Don’t let extra hours lounging in bed stand between you and a flatter belly. While getting enough sleep can help boost your metabolic rate, sleeping in may undo any benefit you’d enjoy from catching a few extra winks. One study reveals that late sleepers who snoozed past 10:45 in the morning ate nearly 250 more calories over the course of the day, despite eating half as many fruits and vegetables as their early bird counterparts. Even worse, they chowed down on more salty, sugary, and trans fat-laden fast food than those who woke up earlier. If you happen to head out of the house early, you’re in for an additional metabolic boost; researchers at Northwestern University have found that people exposed to just a short period of early morning sunlight had lower BMIs than their late-waking counterparts.
A complete workout and meal plan for weightloss and muscle gain for women. The Mermaid with Muscles provides a full ketogenic diet food list, keto diet recipes, low carb recipes and which are the foods that burn fat. You’ll find the best gym workout routines, gym workout tips, how to lose weight fast and how to burn fat naturally without burn fat supplements. You’ll learn exactly how to get fit and health, You’ll define self-confident.
That sour cherry is pretty sweet when it comes to your health. The results of a study conducted at the University of Michigan found that rats given high-fat foods along with tart cherries ditched nine percent more body fat than those in a control group over just 12 weeks. Cherries are also a good source of antioxidant pigment resveratrol, which has been linked to reductions in belly fat, dementia risk, and lower rates of macular degeneration among the elderly.
Grains get a bad rap when it comes to weight loss, but that's because refined grains (read: processed foods!) are linked to wider waists. 100% whole grains are bloat-busting superstars, however, as they're packed with minerals and de-puff by counter-balancing salt. Stick to brown rice, quinoa, wheat, barley, millet, farro, sorghum, and amaranth for the biggest benefits.
Notes: Chop the sweet potatoes and halve the Brussels sprouts, and place on a sheet pan. Drizzle with 2 teaspoons olive oil, season with salt and pepper, and toss to coat. Roast at 450°F (230°C) until tender, about 15 minutes. Season the steak with salt and pepper. In a frying pan over medium-high heat, warm 1 teaspoon olive oil. Cook the steak until done to your liking, about 3 minutes per side for medium-rare. (Consuming raw or undercooked meats may increase your risk of foodborne illness.)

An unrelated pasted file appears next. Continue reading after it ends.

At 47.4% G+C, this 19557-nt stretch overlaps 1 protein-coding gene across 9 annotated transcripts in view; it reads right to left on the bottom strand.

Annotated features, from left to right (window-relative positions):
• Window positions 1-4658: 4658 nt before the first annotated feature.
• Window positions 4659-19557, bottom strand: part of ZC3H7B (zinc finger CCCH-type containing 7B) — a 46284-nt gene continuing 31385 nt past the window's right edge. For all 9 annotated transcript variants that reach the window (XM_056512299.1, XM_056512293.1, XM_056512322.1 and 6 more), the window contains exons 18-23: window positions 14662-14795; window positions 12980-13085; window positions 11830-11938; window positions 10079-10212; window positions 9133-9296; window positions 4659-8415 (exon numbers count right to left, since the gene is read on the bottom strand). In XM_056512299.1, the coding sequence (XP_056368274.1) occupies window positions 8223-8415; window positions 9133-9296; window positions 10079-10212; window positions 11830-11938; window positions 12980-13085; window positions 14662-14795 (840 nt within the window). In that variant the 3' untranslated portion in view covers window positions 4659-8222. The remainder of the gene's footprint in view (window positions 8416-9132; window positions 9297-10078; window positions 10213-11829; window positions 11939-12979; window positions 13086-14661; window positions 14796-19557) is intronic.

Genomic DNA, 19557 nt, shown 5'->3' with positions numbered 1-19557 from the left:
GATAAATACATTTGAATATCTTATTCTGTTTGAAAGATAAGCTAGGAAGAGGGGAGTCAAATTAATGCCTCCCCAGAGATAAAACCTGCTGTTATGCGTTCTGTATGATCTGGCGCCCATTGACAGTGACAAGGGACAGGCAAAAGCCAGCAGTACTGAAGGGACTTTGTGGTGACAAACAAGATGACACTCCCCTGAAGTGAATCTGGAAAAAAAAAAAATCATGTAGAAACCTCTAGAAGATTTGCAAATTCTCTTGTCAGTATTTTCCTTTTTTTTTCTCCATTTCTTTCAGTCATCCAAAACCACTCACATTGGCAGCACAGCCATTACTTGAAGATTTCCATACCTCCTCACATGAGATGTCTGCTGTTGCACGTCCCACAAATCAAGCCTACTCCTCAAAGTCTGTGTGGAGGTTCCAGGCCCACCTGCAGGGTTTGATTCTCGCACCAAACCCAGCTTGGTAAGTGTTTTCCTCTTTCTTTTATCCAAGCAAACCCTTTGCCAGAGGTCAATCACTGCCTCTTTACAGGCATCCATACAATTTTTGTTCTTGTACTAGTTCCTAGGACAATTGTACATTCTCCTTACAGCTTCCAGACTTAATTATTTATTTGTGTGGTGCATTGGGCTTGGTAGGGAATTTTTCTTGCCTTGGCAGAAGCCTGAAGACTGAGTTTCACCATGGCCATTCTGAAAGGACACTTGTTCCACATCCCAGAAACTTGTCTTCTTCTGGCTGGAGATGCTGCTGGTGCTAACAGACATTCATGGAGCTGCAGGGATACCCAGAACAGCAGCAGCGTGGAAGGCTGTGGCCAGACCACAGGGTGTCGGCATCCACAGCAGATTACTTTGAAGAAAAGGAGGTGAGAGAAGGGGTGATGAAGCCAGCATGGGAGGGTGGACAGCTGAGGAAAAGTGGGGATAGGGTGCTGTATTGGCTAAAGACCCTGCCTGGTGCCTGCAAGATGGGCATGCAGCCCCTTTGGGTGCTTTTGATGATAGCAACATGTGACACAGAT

Processed foods are one of the biggest sources of salt in Americans’ diets—and the scary part is you probably don’t even realize it. Because of the way these addictive foods are formulated, salt is hidden in everything from soups to pasta sauces to even sweet things like boxed cakes. Swap out processed foods in favor of fresh fare and your tummy will thank you. Not only will you lose the salt-bloat but you’ll also lose the extra empty calories and lose weight. Learn about these 50 more ways you can lose weight without a lick of exercise.

Hi Karen! I haven’t dealt with chronic pain and fatigue myself, so my experience is pretty limited in that area. I would encourage you to move however you can without overdoing it. There is a woman who is going through this herself who talk about that here (https://www.youtube.com/watch?v=rWiu-u3Liww) and there are all kinds of gentle workouts available. There is a bed workout here (http://www.domorebemore.net/getfit/bed-workout-easy-workout-chronic-pain-fatigue/) and more workout suggestions here (https://www.prevention.com/fitness/fitness-tips/best-workouts-chronic-pain-and-fibromyalgia). I hope that helps!
hey wow this is inspiring! im in my mid 20s and although have been slightly over weight here and there i usually stay within a BMI of 24-26. coming from a family that eats relatively healthy yet can eat what ever they want and still struggle to gain weight i am definitely the black sheep. i figured this was just my body since my parents have put me on diets since the age of 1 (doctors orders). This past February i decided to get fit for the summer after looking at a terrible photo of me on the beach and decided to count calories to see where i was going wrong. although i was eating my suggested calories a lot were bad (overdoing things with olive oil, cheese, salad dressing- all things i thought were good). so i recently decided to stick to a 80% clean plan, which is easy for me since i love my veggies. except cutting out oils and cheese made me realize i was slightly and mostly eating vegan 60-70% of the time. after losing 10 pounds i hit a plateau for a few months until i cut another 100 calories. as i am in health care i worry about enough nutrients, calcium, protein ect so i spoke to my doctor who told me to eat more! he sent me to both a dietitian and nutritionist who both told me not to worry as my BMI was now 22.8 and that calorie shouldn’t matter but i know theres something wrong. im not going to count calories for the rest of my life but i do believe it is important at beginning stages. im currently consuming 600 calories per day! i know its scary when i say it but its mostly raw veggies and im actually full but my energy level is still low so ive had to stop exercising as much. i now struggle to eat more without felling stuffed or bloated, did you have this issue too? was it hard to eat more and was it a gradual increasing of calories? and when you went from 900 to 1500+ did you gain weight initially with the added calories and then start losing or did you just start losing from where your current weight was?
Alexis Eggleton is the creator of one of our most inspirational blogs, Trading Cardio for Cosmos, where she shares positive and inspirational messages, lessons in emotional wellness, healthy recipes and also features weight loss success stories, including her own! She has lost more than 100 pounds with Weight Watchers and exercise, all without losing her sunny disposition! Alexis’ weight loss journey reminds us that you can be healthy without having to sacrifice your favorite foods, and you can do it all with a smile!